ruling regarding a ben Peku'ah - an animal fetus that is found to be alive
after the mother has been Shechted.
(b) Rebbi Shimon Shezuri rules there - that even five years later, when the
ben Peku'ah is plowing in the field, it may be eaten (without Shechitah), on
the basis of its mother's Shechitah.
(c) We are forced to retract from that too, as we shall see. So we try the
Mishnah in T'vul-Yom, where the Tana Kama adds to the case of a prisoner who
is being taken out to be killed, someone who goes overseas and who joins a
caravan traveling abroad. In all three cases, the Tana Kama rules that if
the man declared 'Kisvu Get le'Ishti' - one follows his instructions, even
though he did not say 'Kisvu u'Tenu' because we assume that all three really
mean what they say, because they want to avoid their wives having to make
(d) Rebbi Shimon Shezuri adds - a case of a man on his death-bed.
(a) Or perhaps he is referring to the Mishnah in D'mai, where Rebbi Shimon
Shezuri permits Terumas Ma'aser shel D'mai (one hundredth) which fell into
the crops from which it was separated - on the mere testimony of the
Am-ha'Aretz from whom he bought it (and who claims that he Ma'asered it).
(b) The Reisha of the Mishnah permits someone who buys fruit from an Am
ha'Aretz, and who forgot to Ma'aser it as D'mai before Shabbos arrived, to
eat it on Shabbos (due to the Mitzvah of Oneg Shabbos), based on the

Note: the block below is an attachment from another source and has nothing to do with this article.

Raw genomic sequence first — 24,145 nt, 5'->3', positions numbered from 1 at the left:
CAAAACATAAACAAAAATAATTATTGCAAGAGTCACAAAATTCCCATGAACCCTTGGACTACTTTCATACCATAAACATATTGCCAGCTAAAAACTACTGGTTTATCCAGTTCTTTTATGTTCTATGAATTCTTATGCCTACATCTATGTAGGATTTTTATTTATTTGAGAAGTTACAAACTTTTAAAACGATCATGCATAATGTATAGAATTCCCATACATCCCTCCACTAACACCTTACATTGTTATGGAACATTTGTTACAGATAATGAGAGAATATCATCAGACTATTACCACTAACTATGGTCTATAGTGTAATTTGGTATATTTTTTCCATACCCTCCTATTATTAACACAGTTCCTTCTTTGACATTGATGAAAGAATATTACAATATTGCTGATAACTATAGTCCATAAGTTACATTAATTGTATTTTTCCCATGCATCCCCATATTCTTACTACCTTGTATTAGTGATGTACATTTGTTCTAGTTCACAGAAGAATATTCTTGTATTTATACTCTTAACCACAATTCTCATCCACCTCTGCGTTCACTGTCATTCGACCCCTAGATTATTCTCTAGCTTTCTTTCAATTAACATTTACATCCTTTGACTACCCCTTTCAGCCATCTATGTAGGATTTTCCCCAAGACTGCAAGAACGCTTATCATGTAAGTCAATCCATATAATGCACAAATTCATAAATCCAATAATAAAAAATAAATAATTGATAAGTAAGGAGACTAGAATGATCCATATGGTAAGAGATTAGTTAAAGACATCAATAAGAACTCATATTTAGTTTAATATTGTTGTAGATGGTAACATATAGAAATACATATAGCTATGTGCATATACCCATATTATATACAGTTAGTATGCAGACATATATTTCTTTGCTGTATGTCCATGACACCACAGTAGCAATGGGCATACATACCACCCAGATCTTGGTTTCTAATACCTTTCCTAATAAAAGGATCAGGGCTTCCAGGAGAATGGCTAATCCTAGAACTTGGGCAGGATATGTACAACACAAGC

testimony of the seller that it is Ma'asered - because Chazal prohibited the
separation of Ma'asros on Shabbos.
(c) Come Motza'ei Shabbos however - the purchaser may no longer rely on the
Am-ha'Aretz's testimony, since there is nothing to stop him from Ma'asering
the crops then.
(d) Rebbi Shimon Shezuri is more lenient regarding 'Terumas Ma'aser shel
D'mai she'Chazrah li'Mekomah' than in the Reisha - because, since one in a
hundred is not Bateil, the crops would otherwise be totally forbidden.
(e) We reject the previous three suggestions, as well as the one that
follows - because if Rebbi Chanina was referring to any of them, then he
ought to have issued his ruling in conjunction with Ze'iri Amar Rebbi
Chanina, Rebbi Yochanan or Rebbi Shmuel bar Nachmeni Amar Rebbi Yonasan
respectively, who specifically ruled like Rebbi Shimon Shezuri in those
(a) Our final rejected suggestion is the Beraisa where Rebbi Yossi ben Kipar
quotes Rebbi Shimon Shezuri concerning Egyptian (haricot) beans which were
sown for the seeds (making them a legume), part of which took root before
Rosh Hashanah, and part, afterwards. The problem with this is - that Rosh Ha
shanah determines the new year for Ma'asros (dividing those that took root
before it and those that take root after it), and it is forbidden to Ma'aser
from one's year's crops on to another year's crops, so there is no way that
one can possibly Ma'aser them directly.
(b) There would be no problem if they were sown for eating - because that
would make them a vegetable, and the year for vegetables is determined by
the time of picking (and not by when they took root).
(c) Rebbi Shimon ben Shezuri solves the problem - by suggesting that one
mixes them together thoroughly and separates one lot of Ma'asros, assuming
(since D'mai is mi'de'Rabbanan) that the Ma'asros that he took contained
beans from this year's crop and beans from last year's crop, in proportion
to the respective total crops.
(d) There too, Rebbi Chanina ought to have joined forces with Rebbi Shmuel
bar Nachmeni Amar Rebbi Yonasan, as we already explained. Rav Papa
therefore concludes that Rebbi Chanina is referring to 'Shidah'. According
to Rav Nachman bar Yitzchak, he is referring to 'Yayin' (both of which are
about to be explained).